Starting from there the first section of pine is visible from inside the Lack table’s leg, I secured the first 600mm bracket, making sure that the 40mm section is horizontal to the rack for the most amount of surface area. This aims to protect against the server sliding left or right and falling off one of the mounting brackets.

Diagram of two mounting brackets

I then secured a 25x25mm angle bracket underneath the 40x20mm bracket to give it some reinforcement. (See my crude diagram)

Complete for the other side and you have created your initial server mounting point. Note that I have left the entirety of Lack Table’s legs length for 8U worth of UPS and Storage Servers as they weigh the most and I am happy to have them sitting on each other, you can feel free to start this process from the bottom of it suits you.

To expand upwards, measure out (x*U) + 30mm from the bottom of the originating server mounting point, where x = how many U the server in the below mounting slot will be, and U = 44.45 mm (1 34“). (We do it this way so we don’t have to put a server in there, measure, then remove the server to drill holes!

We are using the baseline of 30mm to make it easier to slide equipment in and out of these slots, but you can lower this to 10mm if it suits you, just know that it may make it harder to slide your servers in and out from.

3.3 – Building the shelves

To build the shelved is pretty much the exact same as the racking of the servers. My favorite part of this is it literally only costs you 1/2 of an MDF board ($6) + 2 x brackets of your choice ($11.20 OR $0.625) depending on your rated weighting of the shelf) + 10 25mm screws ($1.16) which means a single shelf can cost between $7.785 and $18.36 per shelf depending on your requirements. Significantly cheaper than other alternatives ($65).

Firstly, measure out (x*U) + 30mm from the bottom of the originating server mounting point, where x = how many U the server in the below mounting slot will be, and U = 44.45 mm (1 34“). (We do it this way so we don’t have to put a server in there, measure, then remove the server to drill holes! Repeat this upwards for more shelves.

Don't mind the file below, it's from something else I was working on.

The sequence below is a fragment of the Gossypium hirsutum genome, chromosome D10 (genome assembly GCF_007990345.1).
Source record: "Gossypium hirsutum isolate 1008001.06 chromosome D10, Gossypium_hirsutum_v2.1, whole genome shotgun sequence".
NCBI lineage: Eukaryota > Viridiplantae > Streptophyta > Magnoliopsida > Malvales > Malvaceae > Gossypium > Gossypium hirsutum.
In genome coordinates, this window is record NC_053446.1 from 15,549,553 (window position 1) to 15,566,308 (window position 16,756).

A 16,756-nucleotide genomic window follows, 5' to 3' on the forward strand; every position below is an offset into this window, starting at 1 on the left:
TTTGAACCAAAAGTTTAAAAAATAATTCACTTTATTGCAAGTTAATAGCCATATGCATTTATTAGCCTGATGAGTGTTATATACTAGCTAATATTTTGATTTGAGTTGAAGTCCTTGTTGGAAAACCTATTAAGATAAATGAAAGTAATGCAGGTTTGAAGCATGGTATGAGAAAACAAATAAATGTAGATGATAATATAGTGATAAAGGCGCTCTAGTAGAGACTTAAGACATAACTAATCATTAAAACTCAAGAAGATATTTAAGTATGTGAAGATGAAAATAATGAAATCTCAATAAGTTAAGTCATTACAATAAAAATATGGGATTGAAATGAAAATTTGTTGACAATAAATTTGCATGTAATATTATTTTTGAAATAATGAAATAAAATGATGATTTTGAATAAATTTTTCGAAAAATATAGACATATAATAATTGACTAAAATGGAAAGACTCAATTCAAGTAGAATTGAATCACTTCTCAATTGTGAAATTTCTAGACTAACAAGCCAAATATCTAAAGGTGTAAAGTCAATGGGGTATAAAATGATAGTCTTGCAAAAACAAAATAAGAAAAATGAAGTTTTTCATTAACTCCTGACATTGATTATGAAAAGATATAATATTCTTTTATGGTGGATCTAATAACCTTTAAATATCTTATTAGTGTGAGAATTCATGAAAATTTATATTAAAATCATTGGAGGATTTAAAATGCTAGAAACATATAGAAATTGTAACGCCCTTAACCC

Once the mounts are in place, cut your 1200mm MDF in half to make them 600mm deep and simply slide it in to the new shelve space. Done! You can also screw the shelves in on the sides through the L brackets if they are stips of metal with holes (which they are in my case).

3.4 – Direct Mounting

Now direct mounting using this setup doesn’t work the greatest. The rack is only 450mm wide between the posts, where as most racks are 19″ (482.6mm wide INCLUDING the space for the rack mounting. Because of the smaller width of the unit the rack ears cover the front of the wooden poles, meaning direct mounting is possible for smaller equipment such as switches and short 1U appliances, though will not be able to support the weight of any servers.

I will be looking in to a way to easily attach front and back rack rails, though this is not a part of this project as of yet.

4.0 – Cable Management

Cable management consists of power primarily running on the left hand side of the rack, and network & KVM running on the right. In future when side panels are added, the void between the side panels and the shelves created by the poles on either side will house cables.

5.0 – Completion

That’s pretty much is as it stands. I’ve had huge delays in this project due to the UPS I recently purchased having been faulty, and it’s replacement also being DOA… All in all it took 3 UPSs and 4 months to get this to a point where I didn’t have heaps of junk laying around the room with servers pulled out and sitting on the floor. I’m glad it’s completed, even if I didn’t really achieve my goal of a professional build on the cheap. (Black spray paint incoming?)

If you have any questions about this please feel free to reach out to me, I’d gladly share any advice on this build with anyone.